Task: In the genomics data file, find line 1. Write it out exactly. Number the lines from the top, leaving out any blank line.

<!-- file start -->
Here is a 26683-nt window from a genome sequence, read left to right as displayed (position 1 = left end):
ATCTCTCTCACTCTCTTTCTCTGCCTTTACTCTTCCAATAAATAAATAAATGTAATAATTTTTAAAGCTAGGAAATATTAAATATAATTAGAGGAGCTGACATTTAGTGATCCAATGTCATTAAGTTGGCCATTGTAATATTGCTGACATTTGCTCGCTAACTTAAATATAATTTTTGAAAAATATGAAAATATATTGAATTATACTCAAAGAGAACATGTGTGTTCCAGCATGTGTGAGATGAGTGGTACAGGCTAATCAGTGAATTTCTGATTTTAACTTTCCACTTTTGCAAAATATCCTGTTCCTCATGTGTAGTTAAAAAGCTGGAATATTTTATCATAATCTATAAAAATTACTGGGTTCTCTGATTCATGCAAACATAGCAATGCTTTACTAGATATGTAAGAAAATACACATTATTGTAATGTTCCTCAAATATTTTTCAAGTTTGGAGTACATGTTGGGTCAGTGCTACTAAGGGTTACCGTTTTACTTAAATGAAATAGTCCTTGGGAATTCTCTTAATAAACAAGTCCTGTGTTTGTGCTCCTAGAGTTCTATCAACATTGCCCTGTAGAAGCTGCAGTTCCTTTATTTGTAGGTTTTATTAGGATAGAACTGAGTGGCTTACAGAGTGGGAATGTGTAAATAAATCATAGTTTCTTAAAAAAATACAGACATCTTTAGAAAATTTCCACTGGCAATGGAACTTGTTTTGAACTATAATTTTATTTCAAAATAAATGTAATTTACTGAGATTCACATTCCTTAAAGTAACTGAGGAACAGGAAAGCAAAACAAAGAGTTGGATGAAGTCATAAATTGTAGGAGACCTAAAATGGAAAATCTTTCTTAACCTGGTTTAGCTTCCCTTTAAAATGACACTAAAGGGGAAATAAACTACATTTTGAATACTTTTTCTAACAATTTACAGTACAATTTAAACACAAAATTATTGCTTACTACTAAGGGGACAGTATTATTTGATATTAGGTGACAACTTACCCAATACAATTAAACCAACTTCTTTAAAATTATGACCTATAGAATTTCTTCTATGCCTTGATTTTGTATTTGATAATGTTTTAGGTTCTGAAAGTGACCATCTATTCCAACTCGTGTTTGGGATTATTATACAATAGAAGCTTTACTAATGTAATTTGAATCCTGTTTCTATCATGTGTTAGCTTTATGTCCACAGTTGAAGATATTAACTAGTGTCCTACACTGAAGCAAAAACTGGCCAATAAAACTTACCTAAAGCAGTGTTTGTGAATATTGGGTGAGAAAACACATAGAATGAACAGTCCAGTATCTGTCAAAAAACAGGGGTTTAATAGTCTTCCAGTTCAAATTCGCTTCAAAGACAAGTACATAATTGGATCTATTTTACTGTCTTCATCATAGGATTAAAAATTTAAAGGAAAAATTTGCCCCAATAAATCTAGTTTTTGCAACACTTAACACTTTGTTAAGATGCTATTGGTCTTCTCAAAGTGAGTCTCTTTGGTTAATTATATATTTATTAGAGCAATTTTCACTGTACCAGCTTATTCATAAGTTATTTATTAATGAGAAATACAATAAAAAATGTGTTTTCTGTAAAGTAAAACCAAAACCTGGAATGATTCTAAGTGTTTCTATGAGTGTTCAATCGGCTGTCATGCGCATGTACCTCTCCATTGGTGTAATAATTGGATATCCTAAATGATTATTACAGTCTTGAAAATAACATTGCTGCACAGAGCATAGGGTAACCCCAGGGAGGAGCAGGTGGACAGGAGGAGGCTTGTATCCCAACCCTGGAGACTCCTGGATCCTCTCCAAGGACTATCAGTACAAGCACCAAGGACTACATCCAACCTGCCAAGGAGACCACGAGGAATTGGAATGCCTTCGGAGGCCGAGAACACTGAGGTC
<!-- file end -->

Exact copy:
Here is a 26683-nt window from a genome sequence, read left to right as displayed (position 1 = left end):